• Live ammunition training in ambush and withdrawal;
  • Interrogation training using loaded firearms pointed at trainees' heads;
  • Blowing up power stations, gas plants, Telecom, petrol stations and the Waihopai Spy Station;
  • "Kill Pakehas" for practice;
  • Wanting to emulate the IRA's terror campaign;
  • Using the "Al Qaeda manual" on terror tactics, and wanting to emulate Al Qaeda's horror.
UPDATE 2: Here's some talking points for you:
  • This is not the full evidence, simply short and selective summaries of the 156-page affidavit used to obtain search warrants in the Manukau District Court. Should the Dom have published these few excerpts? Should they have published more? Or placed the whole document on their website?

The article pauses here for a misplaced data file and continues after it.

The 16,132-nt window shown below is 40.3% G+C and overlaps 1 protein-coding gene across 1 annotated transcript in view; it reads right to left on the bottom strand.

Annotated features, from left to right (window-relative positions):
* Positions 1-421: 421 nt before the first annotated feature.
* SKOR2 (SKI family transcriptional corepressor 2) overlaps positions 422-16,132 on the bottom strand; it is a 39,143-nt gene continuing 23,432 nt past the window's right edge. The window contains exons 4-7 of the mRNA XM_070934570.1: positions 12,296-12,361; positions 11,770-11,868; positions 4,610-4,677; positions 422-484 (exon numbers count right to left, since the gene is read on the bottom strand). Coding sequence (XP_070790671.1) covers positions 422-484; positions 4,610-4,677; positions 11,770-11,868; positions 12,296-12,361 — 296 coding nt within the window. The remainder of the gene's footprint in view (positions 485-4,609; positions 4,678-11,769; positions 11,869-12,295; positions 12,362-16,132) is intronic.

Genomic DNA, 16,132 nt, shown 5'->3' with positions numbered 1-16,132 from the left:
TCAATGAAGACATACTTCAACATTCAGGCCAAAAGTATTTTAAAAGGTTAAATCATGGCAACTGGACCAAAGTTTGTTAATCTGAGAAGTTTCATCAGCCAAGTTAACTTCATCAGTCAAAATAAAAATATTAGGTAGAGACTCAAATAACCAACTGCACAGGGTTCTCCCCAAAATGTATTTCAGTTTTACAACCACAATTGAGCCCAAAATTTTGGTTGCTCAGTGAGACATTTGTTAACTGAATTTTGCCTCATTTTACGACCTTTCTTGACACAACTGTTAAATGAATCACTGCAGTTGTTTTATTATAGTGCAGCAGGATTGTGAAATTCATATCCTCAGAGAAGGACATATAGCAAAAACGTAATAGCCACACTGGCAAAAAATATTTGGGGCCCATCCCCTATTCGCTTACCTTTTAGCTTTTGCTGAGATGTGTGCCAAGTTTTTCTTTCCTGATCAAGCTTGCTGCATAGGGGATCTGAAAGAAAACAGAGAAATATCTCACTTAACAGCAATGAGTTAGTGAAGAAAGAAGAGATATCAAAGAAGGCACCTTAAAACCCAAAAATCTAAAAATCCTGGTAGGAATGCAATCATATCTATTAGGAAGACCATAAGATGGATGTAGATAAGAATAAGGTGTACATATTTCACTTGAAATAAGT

And, based on these few transcripts:
  • Were the police justified in their surveillance? In the level of force used in raids? Did they act too soon? Or two days too late?
  • Any evidence here to justify charges of police racism?
  • To what extent were these conversations just idle threats and throwaway remarks? How seriously should the police take "idle threats" when they're backed up with training, materiel and people motivated enough to carry them out?
  • Is it obvious enough now why the defendants, their lawyers and the Minto Mob did all they can to keep all the evidence suppressed?
  • "Peace" activists? If these were your "friends," would you be defending them?
  • "I have nothing to hide," said Tame Iti on returning home. Really?
  • How seriously should we take John Minto, Jane Kelsey, Nandor Tanczos et al who sat in court listening to these conversations being read out, and still insisted that there was nothing to answer for?